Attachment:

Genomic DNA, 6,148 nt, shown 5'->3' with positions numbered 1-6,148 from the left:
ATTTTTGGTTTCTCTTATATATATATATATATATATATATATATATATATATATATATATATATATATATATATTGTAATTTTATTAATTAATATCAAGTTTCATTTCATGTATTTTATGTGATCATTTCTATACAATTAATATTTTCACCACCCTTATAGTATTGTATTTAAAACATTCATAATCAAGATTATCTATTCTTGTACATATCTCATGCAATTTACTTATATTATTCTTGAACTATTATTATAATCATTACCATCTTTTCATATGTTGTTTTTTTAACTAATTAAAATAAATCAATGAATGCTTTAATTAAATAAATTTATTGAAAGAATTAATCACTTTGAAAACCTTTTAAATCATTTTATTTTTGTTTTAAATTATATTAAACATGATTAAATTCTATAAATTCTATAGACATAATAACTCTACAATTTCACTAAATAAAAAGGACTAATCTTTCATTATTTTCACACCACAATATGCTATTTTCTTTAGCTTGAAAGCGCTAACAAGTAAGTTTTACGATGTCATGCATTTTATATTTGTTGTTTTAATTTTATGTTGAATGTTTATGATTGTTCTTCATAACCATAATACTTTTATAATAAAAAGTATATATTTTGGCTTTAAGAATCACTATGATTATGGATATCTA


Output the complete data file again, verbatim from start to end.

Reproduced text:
Genomic DNA, 6,148 nt, shown 5'->3' with positions numbered 1-6,148 from the left:
ATTTTTGGTTTCTCTTATATATATATATATATATATATATATATATATATATATATATATATATATATATATATTGTAATTTTATTAATTAATATCAAGTTTCATTTCATGTATTTTATGTGATCATTTCTATACAATTAATATTTTCACCACCCTTATAGTATTGTATTTAAAACATTCATAATCAAGATTATCTATTCTTGTACATATCTCATGCAATTTACTTATATTATTCTTGAACTATTATTATAATCATTACCATCTTTTCATATGTTGTTTTTTTAACTAATTAAAATAAATCAATGAATGCTTTAATTAAATAAATTTATTGAAAGAATTAATCACTTTGAAAACCTTTTAAATCATTTTATTTTTGTTTTAAATTATATTAAACATGATTAAATTCTATAAATTCTATAGACATAATAACTCTACAATTTCACTAAATAAAAAGGACTAATCTTTCATTATTTTCACACCACAATATGCTATTTTCTTTAGCTTGAAAGCGCTAACAAGTAAGTTTTACGATGTCATGCATTTTATATTTGTTGTTTTAATTTTATGTTGAATGTTTATGATTGTTCTTCATAACCATAATACTTTTATAATAAAAAGTATATATTTTGGCTTTAAGAATCACTATGATTATGGATATCTA